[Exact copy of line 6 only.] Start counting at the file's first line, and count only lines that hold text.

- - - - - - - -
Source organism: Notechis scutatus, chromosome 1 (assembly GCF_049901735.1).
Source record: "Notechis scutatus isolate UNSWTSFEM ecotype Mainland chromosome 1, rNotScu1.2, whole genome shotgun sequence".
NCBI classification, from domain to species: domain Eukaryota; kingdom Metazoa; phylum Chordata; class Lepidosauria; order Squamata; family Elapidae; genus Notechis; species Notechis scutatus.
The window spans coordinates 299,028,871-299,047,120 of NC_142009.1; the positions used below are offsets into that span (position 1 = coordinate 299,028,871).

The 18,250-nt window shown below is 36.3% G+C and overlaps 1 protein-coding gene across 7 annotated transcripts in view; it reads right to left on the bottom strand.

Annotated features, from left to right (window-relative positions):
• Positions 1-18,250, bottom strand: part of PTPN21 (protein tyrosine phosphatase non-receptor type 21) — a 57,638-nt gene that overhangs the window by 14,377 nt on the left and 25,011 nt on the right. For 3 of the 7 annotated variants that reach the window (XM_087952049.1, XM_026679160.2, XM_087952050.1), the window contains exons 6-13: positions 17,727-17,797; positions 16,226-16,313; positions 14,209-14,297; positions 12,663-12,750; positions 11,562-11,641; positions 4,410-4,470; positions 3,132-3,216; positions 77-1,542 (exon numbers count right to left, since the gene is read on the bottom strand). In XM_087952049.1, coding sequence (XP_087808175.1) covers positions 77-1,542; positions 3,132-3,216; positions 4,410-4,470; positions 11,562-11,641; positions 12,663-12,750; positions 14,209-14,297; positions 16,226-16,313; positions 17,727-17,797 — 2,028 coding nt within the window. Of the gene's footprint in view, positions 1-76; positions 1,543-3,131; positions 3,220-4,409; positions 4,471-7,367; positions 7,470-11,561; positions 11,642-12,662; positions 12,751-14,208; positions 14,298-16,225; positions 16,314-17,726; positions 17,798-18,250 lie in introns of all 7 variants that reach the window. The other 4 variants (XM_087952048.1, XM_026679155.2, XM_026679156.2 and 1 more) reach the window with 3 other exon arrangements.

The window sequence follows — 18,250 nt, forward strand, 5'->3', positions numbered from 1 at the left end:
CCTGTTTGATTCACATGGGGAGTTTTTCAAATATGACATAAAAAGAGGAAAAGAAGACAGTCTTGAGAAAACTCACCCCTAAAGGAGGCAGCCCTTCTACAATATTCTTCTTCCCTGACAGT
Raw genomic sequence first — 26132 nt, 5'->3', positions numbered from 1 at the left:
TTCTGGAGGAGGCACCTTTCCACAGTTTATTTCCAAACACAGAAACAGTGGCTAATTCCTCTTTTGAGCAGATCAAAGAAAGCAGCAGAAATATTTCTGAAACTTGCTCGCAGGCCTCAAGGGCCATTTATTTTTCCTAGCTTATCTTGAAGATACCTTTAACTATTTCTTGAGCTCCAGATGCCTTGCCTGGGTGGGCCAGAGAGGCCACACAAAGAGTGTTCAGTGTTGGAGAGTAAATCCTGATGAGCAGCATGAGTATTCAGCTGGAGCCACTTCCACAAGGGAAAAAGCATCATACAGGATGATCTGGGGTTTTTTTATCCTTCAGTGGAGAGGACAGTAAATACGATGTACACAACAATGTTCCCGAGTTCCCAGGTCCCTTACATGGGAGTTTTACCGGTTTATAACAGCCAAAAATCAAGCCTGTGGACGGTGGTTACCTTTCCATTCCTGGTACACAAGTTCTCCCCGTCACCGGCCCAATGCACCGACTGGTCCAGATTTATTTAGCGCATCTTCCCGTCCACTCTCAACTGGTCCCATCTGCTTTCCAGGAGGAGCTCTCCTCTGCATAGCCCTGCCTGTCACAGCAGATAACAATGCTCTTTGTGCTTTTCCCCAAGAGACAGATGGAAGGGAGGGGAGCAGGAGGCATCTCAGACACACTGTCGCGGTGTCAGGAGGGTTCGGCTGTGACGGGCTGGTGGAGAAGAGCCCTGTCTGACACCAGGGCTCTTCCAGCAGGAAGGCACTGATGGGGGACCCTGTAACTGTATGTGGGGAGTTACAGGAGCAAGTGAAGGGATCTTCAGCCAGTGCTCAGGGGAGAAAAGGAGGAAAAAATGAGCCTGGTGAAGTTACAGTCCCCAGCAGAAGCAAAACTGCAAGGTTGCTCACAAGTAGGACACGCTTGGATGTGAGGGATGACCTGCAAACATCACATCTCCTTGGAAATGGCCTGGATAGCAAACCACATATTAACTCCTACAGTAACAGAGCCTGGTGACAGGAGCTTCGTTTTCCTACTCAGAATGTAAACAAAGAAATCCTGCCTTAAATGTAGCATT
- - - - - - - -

Annotated features, from left to right (window-relative positions):